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Our principles ⭐️

These are our guiding stars
2 min read
Last update: Aug 25, 2023

We want to encourage people of all backgrounds to unite and stand up for justice. On this platform, people from all around the world share their experiences as activists. We welcome everyone to contribute to our shared knowledge base on activism.

We pledge to stick to the following principles, and ask everyone who joins our community to do so as well:

  1. All our content is freely accessible and reusable.

  2. We are inclusive, emancipatory and progressive. Diversity is our strength. We do not tolerate hate, racism, ageism, ​GSRM-phobia (phobia for Gender, Sexual and Romantic Minorities), sexism, ableism or prejudice based on ethnicity, nationality, class, gender, gender presentation, language ability, asylum status or religious affiliation.

  3. We scientifically obtain and share our knowledge. We use proper attribution and referencing.

  4. Privacy is a core value. We collect as little data as possible and we handle any data we collect with care.

  5. We stay financially independent. Money cannot buy our support. We only recommend tools and services that we use and like. We are transparent about our funding sources.

  6. We critically reflect on ourselves and facilitate safe spaces for open dialogues.

Radical transparency

We share who we are and what we do in a radically transparent way. Our documents are publicly available, we share recordings of our meetings and all our finances are open out there for everyone to see.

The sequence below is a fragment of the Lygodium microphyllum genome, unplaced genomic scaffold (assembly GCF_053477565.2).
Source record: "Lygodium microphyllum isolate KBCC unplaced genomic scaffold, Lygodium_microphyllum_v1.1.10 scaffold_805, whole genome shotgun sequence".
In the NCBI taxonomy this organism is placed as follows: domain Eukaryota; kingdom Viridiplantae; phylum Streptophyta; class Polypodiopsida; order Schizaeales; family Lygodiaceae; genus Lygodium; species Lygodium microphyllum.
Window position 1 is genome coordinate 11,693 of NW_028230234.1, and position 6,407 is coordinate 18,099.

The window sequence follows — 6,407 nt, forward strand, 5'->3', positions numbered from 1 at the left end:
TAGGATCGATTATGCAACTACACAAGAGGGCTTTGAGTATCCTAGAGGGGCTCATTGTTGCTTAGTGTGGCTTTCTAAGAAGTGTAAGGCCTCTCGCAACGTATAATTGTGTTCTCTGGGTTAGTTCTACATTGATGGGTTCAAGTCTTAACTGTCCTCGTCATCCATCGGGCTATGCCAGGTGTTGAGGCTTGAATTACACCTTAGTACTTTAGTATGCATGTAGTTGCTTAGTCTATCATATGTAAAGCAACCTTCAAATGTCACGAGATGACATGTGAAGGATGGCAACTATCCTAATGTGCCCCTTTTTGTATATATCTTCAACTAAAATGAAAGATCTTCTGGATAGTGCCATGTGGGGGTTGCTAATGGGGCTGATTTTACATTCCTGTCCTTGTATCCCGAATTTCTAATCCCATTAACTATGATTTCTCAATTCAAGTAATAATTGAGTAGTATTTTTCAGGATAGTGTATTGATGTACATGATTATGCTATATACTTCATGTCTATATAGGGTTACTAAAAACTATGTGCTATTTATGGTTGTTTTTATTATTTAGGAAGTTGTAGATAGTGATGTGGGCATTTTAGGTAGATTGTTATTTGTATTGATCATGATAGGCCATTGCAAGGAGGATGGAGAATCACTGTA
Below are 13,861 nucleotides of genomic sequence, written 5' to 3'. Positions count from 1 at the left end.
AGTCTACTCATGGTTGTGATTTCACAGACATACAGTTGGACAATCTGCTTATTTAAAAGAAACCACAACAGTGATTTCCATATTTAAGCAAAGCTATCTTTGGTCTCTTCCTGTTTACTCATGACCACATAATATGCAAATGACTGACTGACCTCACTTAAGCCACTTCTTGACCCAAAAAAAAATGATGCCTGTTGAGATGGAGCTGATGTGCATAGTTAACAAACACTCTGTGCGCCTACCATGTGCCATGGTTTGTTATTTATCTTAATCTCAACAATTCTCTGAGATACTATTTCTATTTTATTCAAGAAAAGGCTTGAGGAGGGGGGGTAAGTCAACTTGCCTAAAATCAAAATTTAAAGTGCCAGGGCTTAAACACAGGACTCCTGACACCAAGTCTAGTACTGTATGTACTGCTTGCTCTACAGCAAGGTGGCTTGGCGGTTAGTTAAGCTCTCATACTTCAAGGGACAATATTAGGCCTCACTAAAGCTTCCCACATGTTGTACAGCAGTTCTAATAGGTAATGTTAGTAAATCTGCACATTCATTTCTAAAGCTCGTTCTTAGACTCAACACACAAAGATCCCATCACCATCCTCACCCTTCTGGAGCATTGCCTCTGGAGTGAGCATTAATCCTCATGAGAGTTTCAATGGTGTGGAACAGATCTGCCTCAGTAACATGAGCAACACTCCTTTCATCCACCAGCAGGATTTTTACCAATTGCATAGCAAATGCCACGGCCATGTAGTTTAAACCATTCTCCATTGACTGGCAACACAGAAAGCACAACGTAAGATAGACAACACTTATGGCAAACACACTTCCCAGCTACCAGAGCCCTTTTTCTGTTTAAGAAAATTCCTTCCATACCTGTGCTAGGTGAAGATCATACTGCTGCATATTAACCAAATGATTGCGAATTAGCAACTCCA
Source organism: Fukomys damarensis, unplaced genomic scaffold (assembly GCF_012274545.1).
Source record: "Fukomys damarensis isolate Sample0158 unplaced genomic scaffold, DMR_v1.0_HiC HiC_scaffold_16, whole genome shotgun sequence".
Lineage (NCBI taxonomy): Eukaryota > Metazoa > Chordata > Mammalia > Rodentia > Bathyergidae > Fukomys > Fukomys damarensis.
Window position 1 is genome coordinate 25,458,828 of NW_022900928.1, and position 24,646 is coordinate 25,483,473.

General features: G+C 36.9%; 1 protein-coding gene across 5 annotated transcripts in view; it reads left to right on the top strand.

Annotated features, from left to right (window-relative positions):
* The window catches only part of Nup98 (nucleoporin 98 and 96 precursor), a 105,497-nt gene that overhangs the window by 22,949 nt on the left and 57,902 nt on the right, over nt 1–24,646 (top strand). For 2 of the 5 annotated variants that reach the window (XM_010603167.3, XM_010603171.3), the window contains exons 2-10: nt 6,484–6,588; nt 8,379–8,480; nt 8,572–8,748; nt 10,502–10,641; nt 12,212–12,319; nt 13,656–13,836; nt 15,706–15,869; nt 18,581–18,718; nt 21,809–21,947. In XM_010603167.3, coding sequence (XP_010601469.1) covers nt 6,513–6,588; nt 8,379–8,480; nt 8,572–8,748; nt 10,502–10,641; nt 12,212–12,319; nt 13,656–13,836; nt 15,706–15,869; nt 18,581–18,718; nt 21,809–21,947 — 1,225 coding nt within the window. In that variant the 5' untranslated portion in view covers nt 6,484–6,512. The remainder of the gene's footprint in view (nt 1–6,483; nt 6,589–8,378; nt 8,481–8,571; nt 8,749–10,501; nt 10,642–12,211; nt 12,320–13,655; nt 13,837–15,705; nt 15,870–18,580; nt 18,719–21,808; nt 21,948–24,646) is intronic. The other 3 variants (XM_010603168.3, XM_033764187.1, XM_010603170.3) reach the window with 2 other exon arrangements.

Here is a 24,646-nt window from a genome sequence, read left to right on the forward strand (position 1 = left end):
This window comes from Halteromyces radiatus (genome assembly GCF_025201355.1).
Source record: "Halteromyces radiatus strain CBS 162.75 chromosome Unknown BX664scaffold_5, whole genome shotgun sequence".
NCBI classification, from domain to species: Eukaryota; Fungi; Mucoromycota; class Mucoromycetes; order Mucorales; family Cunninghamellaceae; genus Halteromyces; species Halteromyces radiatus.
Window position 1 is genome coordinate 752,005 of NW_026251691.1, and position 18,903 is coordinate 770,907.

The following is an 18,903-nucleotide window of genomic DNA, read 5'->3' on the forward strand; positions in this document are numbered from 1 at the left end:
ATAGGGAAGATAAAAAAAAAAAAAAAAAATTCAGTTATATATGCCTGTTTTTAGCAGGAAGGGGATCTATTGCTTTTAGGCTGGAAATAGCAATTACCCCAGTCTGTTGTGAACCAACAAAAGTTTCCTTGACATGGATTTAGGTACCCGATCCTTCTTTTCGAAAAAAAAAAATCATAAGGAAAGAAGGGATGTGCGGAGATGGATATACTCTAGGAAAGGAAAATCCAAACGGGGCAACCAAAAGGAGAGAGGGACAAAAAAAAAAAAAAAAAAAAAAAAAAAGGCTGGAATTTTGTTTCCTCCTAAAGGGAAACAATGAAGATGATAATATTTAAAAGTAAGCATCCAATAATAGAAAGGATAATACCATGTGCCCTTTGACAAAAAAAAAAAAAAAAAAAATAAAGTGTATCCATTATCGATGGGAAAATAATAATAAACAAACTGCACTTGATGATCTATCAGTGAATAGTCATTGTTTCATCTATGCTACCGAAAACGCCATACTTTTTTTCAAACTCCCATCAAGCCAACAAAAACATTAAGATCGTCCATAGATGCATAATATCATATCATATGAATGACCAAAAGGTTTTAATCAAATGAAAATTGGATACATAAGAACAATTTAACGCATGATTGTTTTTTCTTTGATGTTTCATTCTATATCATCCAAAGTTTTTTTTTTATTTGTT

Our goal is clear: we are here to train rebels to challenge the status quo, and we are not afraid to tell the world all about it. However, this does not mean we do not care about privacy, quite the contrary.

We are working on an article that explains our approach of radical transparency in more detail.

👉 Help us write it.


As part of our sixth principle, our principles are not set in stone. Although they form the cornerstone of what Activist Handbook is, we always allow for open debates so that we can finetune our moral compass. Currently, the following discussion is still ongoing:

  • Non-violence: In what way should we discuss the use of violence by activists?

To open a new discussion, you can request it in the comments below. Make sure to phrase the main question in an unbiased manner.

We're building the Wikipedia for activists

And you can help us. Join our our international team, or start a local group of writers.

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